What seems to be the scientific thread leading from Vinge's predictions to our current world is this: artificial intelligence has already taken such futuristic leaps most humans cannot understand it. And, with the onslaught of the virtual reality we all live in - again, just think of how everyone walks around staring at their smart phones while walking, talking, even at movies, shows, fireworks, etc, - how long will it take to take the next step and just implant minuscule artificial intelligence into our bodies?
Biology meets Technology
For now, ponder this idea: that we have somehow arrived, with the tap of a button on a small phone screen, at the intersection of humanity and artificial intelligence.
How long do you believe the human race will be able to resist taking that next step - and making the instant amplification of knowledge andintelligence and information - permanent, via an implant?
For now, help for stroke victims and others is an ongoing positive development, brought to life via implants.But the next step - as I see clearly - is that first generation of humans who gladly give up their anonymity in exchange for a super-intelligence, embedded in their bodies, by a minuscule device.
What frightens me is that the very control of our minds - and our privacy, which truly is gone already if we are to be honest - will be at the mercy of whatever giant corporations rule those tiny chips in our heads.Within a few years, we will all have the option of uploading our brains - our memories - and having them "live" for eternity.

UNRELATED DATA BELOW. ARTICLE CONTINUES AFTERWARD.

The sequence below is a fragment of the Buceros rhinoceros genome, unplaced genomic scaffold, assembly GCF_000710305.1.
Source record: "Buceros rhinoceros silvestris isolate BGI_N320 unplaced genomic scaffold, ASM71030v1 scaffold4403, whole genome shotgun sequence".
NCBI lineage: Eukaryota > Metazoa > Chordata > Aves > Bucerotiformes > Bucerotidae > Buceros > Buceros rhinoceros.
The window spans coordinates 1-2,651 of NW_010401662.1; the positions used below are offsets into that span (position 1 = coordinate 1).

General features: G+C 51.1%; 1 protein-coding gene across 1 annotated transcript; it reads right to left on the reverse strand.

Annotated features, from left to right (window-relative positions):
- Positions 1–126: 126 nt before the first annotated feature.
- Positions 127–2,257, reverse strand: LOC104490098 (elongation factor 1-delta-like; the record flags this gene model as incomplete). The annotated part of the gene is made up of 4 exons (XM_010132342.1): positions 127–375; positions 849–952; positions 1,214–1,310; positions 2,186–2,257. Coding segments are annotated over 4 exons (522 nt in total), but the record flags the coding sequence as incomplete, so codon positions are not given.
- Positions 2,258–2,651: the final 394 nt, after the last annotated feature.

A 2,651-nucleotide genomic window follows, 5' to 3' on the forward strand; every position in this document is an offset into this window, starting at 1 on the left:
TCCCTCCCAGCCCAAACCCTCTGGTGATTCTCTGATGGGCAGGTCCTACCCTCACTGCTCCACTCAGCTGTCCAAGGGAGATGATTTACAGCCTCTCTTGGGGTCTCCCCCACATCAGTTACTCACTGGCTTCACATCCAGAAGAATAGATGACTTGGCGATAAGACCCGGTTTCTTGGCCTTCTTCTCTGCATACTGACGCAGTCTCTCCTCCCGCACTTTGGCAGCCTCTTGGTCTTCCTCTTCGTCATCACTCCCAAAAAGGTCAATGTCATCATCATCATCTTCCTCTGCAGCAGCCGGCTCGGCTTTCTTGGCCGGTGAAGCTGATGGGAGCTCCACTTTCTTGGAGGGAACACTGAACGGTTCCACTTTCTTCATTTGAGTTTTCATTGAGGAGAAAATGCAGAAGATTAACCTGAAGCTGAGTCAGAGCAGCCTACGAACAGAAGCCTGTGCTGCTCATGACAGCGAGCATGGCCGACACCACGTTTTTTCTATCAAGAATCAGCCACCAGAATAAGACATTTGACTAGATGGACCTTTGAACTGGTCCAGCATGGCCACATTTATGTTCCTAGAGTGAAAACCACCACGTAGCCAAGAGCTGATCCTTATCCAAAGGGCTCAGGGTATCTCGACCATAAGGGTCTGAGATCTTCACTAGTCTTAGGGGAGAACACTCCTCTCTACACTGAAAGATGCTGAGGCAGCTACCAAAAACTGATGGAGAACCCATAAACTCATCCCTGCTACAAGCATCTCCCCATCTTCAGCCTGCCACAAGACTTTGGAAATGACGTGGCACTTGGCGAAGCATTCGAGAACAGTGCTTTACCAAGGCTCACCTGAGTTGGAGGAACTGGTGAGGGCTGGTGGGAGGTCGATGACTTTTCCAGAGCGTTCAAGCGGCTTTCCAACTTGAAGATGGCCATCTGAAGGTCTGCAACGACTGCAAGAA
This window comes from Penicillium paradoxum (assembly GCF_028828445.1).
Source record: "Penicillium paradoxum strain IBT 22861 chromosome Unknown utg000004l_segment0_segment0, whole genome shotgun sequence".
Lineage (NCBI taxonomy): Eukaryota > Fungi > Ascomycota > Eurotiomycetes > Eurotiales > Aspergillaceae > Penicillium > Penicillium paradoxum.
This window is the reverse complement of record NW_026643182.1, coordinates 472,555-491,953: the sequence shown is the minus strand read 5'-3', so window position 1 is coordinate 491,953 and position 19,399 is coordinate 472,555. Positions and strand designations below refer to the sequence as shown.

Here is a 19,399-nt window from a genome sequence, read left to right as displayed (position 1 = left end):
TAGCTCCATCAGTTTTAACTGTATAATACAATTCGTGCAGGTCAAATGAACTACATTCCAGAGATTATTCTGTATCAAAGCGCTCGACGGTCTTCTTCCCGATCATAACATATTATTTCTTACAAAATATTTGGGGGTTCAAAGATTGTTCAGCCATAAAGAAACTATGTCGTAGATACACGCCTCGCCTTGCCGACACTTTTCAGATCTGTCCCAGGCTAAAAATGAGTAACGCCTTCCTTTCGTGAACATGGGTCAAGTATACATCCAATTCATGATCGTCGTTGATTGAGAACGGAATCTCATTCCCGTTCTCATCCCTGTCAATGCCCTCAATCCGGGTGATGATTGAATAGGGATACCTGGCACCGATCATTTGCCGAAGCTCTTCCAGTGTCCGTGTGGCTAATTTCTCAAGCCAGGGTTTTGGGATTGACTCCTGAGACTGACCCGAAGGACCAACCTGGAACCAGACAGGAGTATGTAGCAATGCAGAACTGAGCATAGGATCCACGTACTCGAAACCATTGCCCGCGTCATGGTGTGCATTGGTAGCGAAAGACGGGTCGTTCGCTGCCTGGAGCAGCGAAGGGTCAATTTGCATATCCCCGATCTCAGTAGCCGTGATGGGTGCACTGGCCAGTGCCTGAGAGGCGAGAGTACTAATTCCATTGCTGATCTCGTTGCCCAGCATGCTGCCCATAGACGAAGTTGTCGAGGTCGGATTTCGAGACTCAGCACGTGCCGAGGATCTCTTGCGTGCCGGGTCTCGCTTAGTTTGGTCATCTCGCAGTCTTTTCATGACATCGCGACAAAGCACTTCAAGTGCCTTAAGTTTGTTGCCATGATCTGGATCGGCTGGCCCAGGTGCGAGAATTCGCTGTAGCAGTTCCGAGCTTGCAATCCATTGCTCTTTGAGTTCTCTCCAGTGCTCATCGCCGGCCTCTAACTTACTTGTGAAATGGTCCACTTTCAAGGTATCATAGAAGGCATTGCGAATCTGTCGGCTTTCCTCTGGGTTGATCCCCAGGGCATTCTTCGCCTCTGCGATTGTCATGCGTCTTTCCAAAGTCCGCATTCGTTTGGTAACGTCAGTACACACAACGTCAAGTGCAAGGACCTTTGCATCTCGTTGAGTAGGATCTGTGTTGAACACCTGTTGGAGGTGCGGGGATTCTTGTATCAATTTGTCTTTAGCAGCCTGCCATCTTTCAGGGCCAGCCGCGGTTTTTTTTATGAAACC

Along with this immortality, of course, we must each surrender our privacy, our freedoms, and our ability to live "off the grid".
With our imbedded intelligence, that new generation will communicate silently, enjoy multiple virtual worlds, and make alliances with those who share their super-intelligence.Depending upon your view, this can be heaven - or it can be hell.
For now, as crazy as you may feel this sounds, I am here to tell you: this is no science fiction. It is real - and scientists are exploring ways tobring humans into a merged techno-biological state sometime soon.
NASA hosts Singularity University, where they offer inter-disciplinary courses of study for graduate students and executives. Founding members include Google and CEO Larry Page. Instead of being a one-time flash-in-the-pan idea, this university is attracting the smartest brains on our planet.
In spite of how our brains are hardwired - in a linear fashion - the reality of Singularity is here. And don't worry: whether you believe in it or not; agree with it or protest: artificial intelligence will be sure topave the way for many, many humans to join in as the merging of biology and technology radically reshapes the very future of humanity.
Updates to follow.